Corporate Income Tax
Trump lowers the top corporate rate to 15%; Clinton has no specific proposal at this time.

Estate Tax
Clinton increases the top estate tax rate to 45% and lowers the estate tax exclusion to $3.5 million. Trump eliminates the estate tax.

Effect of Plans on the Deficit
And as a final note, you may also want to consider how these proposals will likely impact our federal deficit. Trump’s plan is projected to increase the deficit by $9.5 trillion over the next 10 years; Clinton’s is estimated to reduce the deficit by $1.2 trillion over that same period of time.

FMLA: Are You Eligible?

It's been 20 years since the federal Family Medical Leave Act (FMLA) was signed by President Clinton and since then many changes have been implemented, creating headaches and frustration for both employers and employees.

Some have even been forced to choose between their family and their jobs because they were not aware of new regulations or did not read the “fine print.”

FMLA is supposed to give a full-time employee a sense of job security when they need to take an extended leave of absence. Their leave can be due to a birth or adoption of a child, personal or family medical emergencies, or a health condition. Leave can be up to 12 weeks during a 12-month period and is generally unpaid.

However, the confusing part is knowing whether or not you are eligible. New regulations are constantly being added to FMLA and are causing many headaches for those trying to qualify. Just a few months ago, new regulations went into effect for military leave and flight crew eligibility.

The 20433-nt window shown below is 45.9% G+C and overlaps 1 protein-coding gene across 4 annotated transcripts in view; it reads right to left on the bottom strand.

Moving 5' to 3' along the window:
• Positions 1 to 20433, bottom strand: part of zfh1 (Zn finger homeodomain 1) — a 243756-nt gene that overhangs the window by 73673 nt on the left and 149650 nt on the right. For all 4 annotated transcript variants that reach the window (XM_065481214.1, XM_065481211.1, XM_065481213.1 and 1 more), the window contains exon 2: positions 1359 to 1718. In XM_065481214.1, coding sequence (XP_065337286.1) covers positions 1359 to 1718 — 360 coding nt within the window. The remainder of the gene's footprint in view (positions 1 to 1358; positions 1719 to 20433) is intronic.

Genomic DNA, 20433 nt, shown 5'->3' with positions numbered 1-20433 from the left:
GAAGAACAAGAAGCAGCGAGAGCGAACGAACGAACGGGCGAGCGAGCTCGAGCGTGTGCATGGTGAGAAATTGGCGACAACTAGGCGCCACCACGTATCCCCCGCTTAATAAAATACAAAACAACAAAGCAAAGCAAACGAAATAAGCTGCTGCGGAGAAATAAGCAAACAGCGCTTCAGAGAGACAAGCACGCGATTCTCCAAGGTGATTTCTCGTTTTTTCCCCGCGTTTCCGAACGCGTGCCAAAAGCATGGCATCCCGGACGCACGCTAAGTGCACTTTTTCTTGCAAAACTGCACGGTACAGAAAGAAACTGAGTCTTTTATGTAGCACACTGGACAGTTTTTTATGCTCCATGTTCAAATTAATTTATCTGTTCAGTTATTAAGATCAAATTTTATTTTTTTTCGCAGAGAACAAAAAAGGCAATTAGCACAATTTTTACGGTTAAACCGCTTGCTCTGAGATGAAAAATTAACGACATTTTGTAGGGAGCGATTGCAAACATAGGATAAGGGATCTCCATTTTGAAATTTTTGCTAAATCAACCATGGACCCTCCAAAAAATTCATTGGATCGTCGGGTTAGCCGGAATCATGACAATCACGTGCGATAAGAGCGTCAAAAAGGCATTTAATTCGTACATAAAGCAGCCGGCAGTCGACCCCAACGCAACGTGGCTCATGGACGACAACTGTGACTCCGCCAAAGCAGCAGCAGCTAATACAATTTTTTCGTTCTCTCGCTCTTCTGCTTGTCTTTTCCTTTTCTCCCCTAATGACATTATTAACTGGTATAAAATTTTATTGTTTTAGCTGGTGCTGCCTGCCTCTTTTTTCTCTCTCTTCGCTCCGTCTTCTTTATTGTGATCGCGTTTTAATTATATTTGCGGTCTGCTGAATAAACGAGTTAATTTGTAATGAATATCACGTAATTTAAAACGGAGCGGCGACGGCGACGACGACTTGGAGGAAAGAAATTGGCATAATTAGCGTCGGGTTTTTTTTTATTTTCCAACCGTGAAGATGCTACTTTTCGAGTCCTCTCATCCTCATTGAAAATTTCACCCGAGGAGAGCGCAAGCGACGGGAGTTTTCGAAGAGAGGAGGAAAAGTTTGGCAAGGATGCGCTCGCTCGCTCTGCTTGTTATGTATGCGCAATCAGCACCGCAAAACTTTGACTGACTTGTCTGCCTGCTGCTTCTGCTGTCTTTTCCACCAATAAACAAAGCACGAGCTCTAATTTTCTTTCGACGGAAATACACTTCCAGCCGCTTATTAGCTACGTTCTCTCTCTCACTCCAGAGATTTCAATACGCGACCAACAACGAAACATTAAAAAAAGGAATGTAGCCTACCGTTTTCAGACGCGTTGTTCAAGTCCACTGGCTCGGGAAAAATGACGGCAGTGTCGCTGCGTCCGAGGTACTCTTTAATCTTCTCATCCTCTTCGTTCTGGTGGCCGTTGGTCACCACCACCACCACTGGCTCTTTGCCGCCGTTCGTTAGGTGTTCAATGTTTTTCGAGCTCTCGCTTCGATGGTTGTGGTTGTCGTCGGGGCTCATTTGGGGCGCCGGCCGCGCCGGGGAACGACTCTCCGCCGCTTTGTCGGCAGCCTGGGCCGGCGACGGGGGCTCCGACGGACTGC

FMLA is not just a hassle for employees but for the employer as well. Businesses who employ less than 50 people do not qualify for FMLA.

For employees, they must meet a few requirements such as working for their covered employer for at least one year and have worked at least 1,250 hours before their leave. When applying for a job, you must be aware of how many employees there are because, again, if there are less than 50 your employer is not qualified for FMLA and neither are you.

If you and your employer qualify for FMLA, then you will continue to receive any benefits — such as health insurance coverage — while on leave. Upon returning to work, you will retain the same rate of pay before you took leave as well as your same position. Note that you must be a full-time employee to qualify.

Aside from all the headaches, FMLA is the most widely used leave program. Human resource professionals need to stay on top of these changes to best serve their employees. Every year, the Indiana Chamber of Commerce partners with Ogletree Deakins to provide HR professionals and small business owners with information on the FMLA, including seminars and publications. In fact, our upcoming Employee Benefits seminar in September will educate you about new changes and allow you to ask important questions.

Eight is Enough for Penn. Voters

I’m not one to be particularly intrigued by political trends, but this one is hard to pass up. Democrats and Republicans have swapped control of the governor’s office in Pennsylvania every eight years since 1954. That’s 56 years — 14 elections — with a number of other interesting circumstances.

  • Only one of those times did voters choose a governor who was of the same political party as the president
  • According to the story with the details, the political landscape is often described as “Pennsyltucky”: the urban areas of Pittsburgh in the West and Philadelphia in the East, with the equivalent of rural Kentucky in the vast, sparsely populated middle